Blue grass alluvial plain pastures in the Kimberley

Page last updated: Thursday, 28 June 2018 - 11:48am

There are many different pasture types in the pastoral rangelands in the Kimberley region of Western Australia. The Department of Primary Industries and Regional Development (DPIRD) provides this pasture information to be used as a reference for assessing pasture condition, and as a guide for pastoral station staff and others interested in the productivity and maintenance of the pastoral rangelands.

Assessments can be used to monitor the success of management and to set goals for improving rangeland condition.

Blue grass alluvial plain pastures

These pastures are part of the Kimberley 'black' soils group of pastures, and the perennial bundle-bundle and ribbon grasses are the identifier grasses. Use the interactive key to pasture condition to help identify pasture type.

Pastoral value

Blue grass pastures in good condition are highly productive and can be used with lower quality feeds to provide year-round grazing. DPIRD recommends wet-season and post-fire spelling. Overstocking may cause soil erosion which will have long-term and significant adverse impacts on pasture condition and pastoral productivity.


Blue grass pastures occur on areas of black soil plains in the higher rainfall areas of the Kimberley. They are found on some of the floodplains of major rivers and in isolated pockets of black soil in basalt country of volcanic origin in the north Kimberley.

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Pasture condition

Good: In good condition, blue grass pastures are dominated by bundle-bundle or co-dominated with ribbon grass or perennial sorghum (on basalt). Other grasses may include native millet and feathertop, and black speargrass is likely to be present on basalt. There is very little bare ground visible, unless the pasture is heavily grazed, and the plants appear vigorous.

Photograph of blue grass alluvial plain pasture in good condition
Figure 1 Blue grass alluvial plain pasture in good condition in the Kimberley (photograph taken April 2010). A The area is dominated by dense, vigorous clumps of bundle-bundle; no undesirable species are obvious; there is almost complete soil cover.

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Fair: Prolonged heavy grazing reduces the density of desirable species. Intermediate species are more prominent and may make up one-third or more of the stand. The lower density and smaller size of desirable plants allows undesirable species, such as feathertop, to increase. Shrubs, such as prickle bush, may also increase. Some bare ground will be evident and loss of soil may occur on basalt country.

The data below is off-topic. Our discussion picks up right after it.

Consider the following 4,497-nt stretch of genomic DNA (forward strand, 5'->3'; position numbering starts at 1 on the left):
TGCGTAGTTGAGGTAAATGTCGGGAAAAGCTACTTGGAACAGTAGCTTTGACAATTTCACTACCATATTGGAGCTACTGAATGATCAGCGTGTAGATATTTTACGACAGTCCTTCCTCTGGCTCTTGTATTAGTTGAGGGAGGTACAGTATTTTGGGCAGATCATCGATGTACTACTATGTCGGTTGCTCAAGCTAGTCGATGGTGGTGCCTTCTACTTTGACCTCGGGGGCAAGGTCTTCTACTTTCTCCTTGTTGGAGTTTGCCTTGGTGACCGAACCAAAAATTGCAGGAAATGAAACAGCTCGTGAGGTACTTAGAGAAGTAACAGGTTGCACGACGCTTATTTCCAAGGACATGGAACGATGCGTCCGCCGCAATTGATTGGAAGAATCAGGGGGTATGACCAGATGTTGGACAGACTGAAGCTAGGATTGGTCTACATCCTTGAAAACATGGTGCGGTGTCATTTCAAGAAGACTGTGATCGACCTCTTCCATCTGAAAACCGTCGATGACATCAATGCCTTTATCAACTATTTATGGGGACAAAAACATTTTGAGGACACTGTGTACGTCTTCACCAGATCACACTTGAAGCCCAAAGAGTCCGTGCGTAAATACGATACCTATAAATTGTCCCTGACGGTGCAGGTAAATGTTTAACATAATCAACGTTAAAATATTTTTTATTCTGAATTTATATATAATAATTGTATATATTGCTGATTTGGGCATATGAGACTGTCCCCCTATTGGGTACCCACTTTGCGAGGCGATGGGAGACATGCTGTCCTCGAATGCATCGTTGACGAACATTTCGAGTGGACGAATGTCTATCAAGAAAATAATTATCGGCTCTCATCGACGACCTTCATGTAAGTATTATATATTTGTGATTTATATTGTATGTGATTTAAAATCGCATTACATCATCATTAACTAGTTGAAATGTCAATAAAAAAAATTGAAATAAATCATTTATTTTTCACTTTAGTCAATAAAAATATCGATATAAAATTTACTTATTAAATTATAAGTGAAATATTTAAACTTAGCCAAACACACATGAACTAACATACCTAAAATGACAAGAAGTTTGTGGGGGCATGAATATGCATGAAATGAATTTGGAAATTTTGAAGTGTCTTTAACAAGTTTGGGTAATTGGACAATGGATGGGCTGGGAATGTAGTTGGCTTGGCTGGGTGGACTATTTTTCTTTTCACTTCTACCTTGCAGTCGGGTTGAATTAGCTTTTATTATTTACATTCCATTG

Photograph of blue grass alluvial plain pasture in fair condition
Figure 2 Blue grass alluvial plain pasture in fair condition in the Kimberley (photograph taken April 2010). A The density of desirable grasses, such as bundle-bundle, has decreased. B The undesirable perennial, feathertop, makes up a significant proportion of the pasture; soil cover is becoming patchy.

Poor: Blue grass pastures in poor condition have few desirable species. Bare ground will be obvious, and erosion may be evident. Undesirable species, such as feathertop, may become a significant part of the stand.

Photograph of blue grass alluvial plain pasture in poor condition
Figure 3 Blue grass alluvial plain pasture in poor condition in the Kimberley (photograph taken July 2009). A Desirable grasses, such as bundle-bundle, are widely spaced and lack vigour. B Bare ground is common, with some large patches. C Annual grasses and forbs are patchy and lack vigour.

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Associated plants

Plants associated with blue grass alluvial plain pastures in the Kimberley

Common name

(link to DPIRD species page)

Scientific name

(link to FloraBase)

Life form
Desirable species    


Dichanthium fecundum


Ribbon grass

Chrysopogon fallax


Plume sorghum

Sorghum plumosum


Native millet

Panicum decompositum


Intermediate species    

Silky browntop

Eulalia aurea


Pan Wanderrie grass

Eriachne glauca


Wire grass, Northern Wanderrie grass

Eriachne obtusa


Black speargrass

Heteropogon contortus


White grass

Sehima nervosum


Flemings bush

Flemingia parviflora


Undesirable species    

Feathertop wiregrass

Aristida latifolia


Prickle bush, mimosa bush

Vachellia farnesiana


Contact information

Matthew Fletcher
+61 (0)8 9166 4019
Kathryn Ryan
+61 (0)8 9166 4015